Like a ‘biblical mustard seed’

Valleyview Male Chorus celebrates 20 years of song

October 29, 2016 | Web First
Victor Fast | Special to Canadian Mennonite

It all started simply enough. In January 1996, Clare Jantzi, worship leader at Valleyview Mennonite Church in London, invited three men from the congregation to sing an introit during four consecutive worship services.

One year later, encouraged by the previous year’s experience, Clare planned another choral musical introit for the worship service. In consultation with Henry Boldt, the church’s volunteer coordinator of music, he invited a larger group of men from the congregation to sing. Fifteen men volunteered. The chosen anthem was the familiar “Holy, Holy, Holy, Lord God Almighty.”

The men were inspired by the experience and decided to continue getting together to sing, just for the enjoyment of it. By May 1997 they had organized a spring choral program for the church community. Little did anyone anticipate that event would serve as the harbinger of many more spring concerts yet to come.

On June 4, 2016, the Valleyview Male Chorus (VMC), by now expanded to fifty singers, presented its 20th annual spring concert. In the past twenty years VMC has changed from being a small church choir to an established feature of the London musical landscape. By its tenth year half its singers were community members. Today it is a solidly ecumenical group, with more than half a dozen denominations represented in its current membership.

Although the chorus’s formal Mennonite connections are now less apparent, the Valleyview church continues to be deeply involved. It provides a range of office resources and free space for rehearsals. Thirty-eight of its members have sung in the chorus over the years. Church members continue to volunteer in carrying out many of the administrative duties of the chorus, as well as in the positions of conductor and accompanist.

Few of the singers have any formal musical training. For some, it is their first experience singing in a choir of any sort. Four-part singing was new to some when they joined the chorus.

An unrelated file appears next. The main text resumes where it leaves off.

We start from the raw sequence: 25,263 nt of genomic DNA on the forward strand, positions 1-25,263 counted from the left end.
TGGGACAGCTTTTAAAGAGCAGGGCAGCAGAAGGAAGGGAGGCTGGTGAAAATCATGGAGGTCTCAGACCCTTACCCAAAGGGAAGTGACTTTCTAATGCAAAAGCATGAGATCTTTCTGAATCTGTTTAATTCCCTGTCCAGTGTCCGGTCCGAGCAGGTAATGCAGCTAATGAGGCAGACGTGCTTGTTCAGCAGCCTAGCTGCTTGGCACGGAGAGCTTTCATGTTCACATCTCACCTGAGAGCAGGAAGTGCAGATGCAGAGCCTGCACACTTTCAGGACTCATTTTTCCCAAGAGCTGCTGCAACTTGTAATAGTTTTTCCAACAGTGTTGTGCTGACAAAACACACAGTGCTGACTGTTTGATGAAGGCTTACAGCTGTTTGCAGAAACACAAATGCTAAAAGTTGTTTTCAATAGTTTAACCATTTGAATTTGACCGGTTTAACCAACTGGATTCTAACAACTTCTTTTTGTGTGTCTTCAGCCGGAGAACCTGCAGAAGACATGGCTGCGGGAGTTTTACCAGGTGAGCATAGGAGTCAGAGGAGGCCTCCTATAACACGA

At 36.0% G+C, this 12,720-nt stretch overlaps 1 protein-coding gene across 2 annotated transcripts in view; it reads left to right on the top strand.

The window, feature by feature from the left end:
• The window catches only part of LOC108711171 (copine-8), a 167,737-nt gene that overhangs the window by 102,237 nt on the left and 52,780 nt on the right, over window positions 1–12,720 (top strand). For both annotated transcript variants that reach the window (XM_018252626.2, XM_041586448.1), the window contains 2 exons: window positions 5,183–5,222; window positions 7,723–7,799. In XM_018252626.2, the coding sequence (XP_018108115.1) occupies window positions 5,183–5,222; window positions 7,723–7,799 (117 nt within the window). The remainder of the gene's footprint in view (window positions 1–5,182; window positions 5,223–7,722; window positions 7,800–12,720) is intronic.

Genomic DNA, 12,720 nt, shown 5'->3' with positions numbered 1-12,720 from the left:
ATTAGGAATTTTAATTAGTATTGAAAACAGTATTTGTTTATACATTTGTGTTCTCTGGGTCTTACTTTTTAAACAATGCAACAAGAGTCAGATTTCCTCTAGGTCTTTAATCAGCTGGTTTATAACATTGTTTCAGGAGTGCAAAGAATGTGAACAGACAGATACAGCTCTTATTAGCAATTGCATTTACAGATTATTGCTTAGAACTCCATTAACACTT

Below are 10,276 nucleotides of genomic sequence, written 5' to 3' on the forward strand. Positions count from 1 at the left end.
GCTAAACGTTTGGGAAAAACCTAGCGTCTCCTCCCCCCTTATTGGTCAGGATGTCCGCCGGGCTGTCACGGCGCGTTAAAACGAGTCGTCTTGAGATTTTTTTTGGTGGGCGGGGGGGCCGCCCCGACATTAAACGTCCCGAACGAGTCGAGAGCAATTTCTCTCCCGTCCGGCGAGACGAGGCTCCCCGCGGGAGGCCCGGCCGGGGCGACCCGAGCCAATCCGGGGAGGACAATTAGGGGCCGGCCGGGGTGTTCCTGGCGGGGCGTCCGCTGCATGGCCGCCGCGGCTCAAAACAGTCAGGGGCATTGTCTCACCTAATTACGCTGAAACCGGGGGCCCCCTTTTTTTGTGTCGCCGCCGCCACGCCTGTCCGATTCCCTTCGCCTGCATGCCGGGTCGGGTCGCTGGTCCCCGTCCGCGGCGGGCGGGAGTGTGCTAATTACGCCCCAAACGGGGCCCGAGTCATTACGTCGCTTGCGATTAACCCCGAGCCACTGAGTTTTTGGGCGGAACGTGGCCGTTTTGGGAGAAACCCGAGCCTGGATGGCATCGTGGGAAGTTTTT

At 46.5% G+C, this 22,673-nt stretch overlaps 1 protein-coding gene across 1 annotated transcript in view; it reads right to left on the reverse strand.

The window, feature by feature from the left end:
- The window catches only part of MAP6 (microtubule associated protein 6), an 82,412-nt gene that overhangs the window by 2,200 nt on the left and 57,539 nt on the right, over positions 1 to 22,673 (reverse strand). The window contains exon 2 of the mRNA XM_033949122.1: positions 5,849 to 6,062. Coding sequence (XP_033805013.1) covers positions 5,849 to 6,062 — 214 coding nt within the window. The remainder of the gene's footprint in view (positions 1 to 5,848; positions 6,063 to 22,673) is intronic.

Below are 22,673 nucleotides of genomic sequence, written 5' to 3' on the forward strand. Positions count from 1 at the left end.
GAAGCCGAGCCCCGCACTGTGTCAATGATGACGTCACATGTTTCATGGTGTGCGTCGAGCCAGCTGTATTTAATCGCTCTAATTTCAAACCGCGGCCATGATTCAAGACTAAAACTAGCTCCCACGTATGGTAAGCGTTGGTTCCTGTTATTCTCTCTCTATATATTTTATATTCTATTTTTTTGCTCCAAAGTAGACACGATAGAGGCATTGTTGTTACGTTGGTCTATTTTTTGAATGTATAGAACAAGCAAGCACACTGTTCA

So what brings all these men together weekly? A love of music, certainly. A desire to experience the joy that is evident during concerts. A sense of camaraderie shared during rehearsals and beyond (think Tim Hortons on Thursday evenings).

The key to the success of this enthusiastic choral group has been the patient yet demanding and persevering work of its dedicated conductor of twenty years, Henry Boldt. For much of its existence the chorus had counted on Elenor Taves as its patient primary accompanist.

The chorus seeks to blur the lines between sacred and secular, believing that all music can be a spiritual experience. While religious selections constitute about half of its typical concert menu, its repertoire includes classical, modern, folk, sea shanties, spirituals, pop, and other genres.

Along with its major annual spring concert, VMC has also had opportunity to sing at funerals, anniversaries and in numerous seniors’ centres. It has been invited to participate in fundraisers for the Canadian Foodgrains Bank and local charities, and in special events such as the annual outdoor pork farmers’ barbeque and a somber worship service in the chapel of the impressive St. Peter’s Catholic Seminary. Some of its members have enjoyed participating alongside the London Amabile choirs and singing in the Roy Thomson Hall in Toronto with the Toronto Symphony Orchestra.

Although the early concerts were free, with expenses covered through donations, the chorus now charges a modest fee for its concerts. Guest performers, often up-and-coming young artists, are appreciative of opportunities to present their talents for public enjoyment. There is no fee for members.

Having outgrown its concert space at Valleyview Mennonite Church, the male chorus now performs at a downtown United church and offers funds for that church’s Out of the Cold program, which provides a weekly free hot meal for needy Londoners during the winter months.

VMC is no longer a church-affiliated venture. Even so, its commitment to service in the community continues as strongly as ever, and service has become an important part of the chorus’s unwritten mission statement.

The Valleyview Male Chorus is like the proverbial biblical mustard seed. It has grown into a big tree, serving people today as surely as it did on the Sunday it sang its first song at a Mennonite worship service 20 years ago.

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Thanks for the tip, Rudy. Well written, Vic. Peace, Pat

I love this tribute to Henry Boldt, who I count as a close friend. Since we live in Niagara, Henry's home town, we have not been able to attend as many occasions as we would have liked. But we have enjoyed several of their concerts very much and are very happy for the choir's success.

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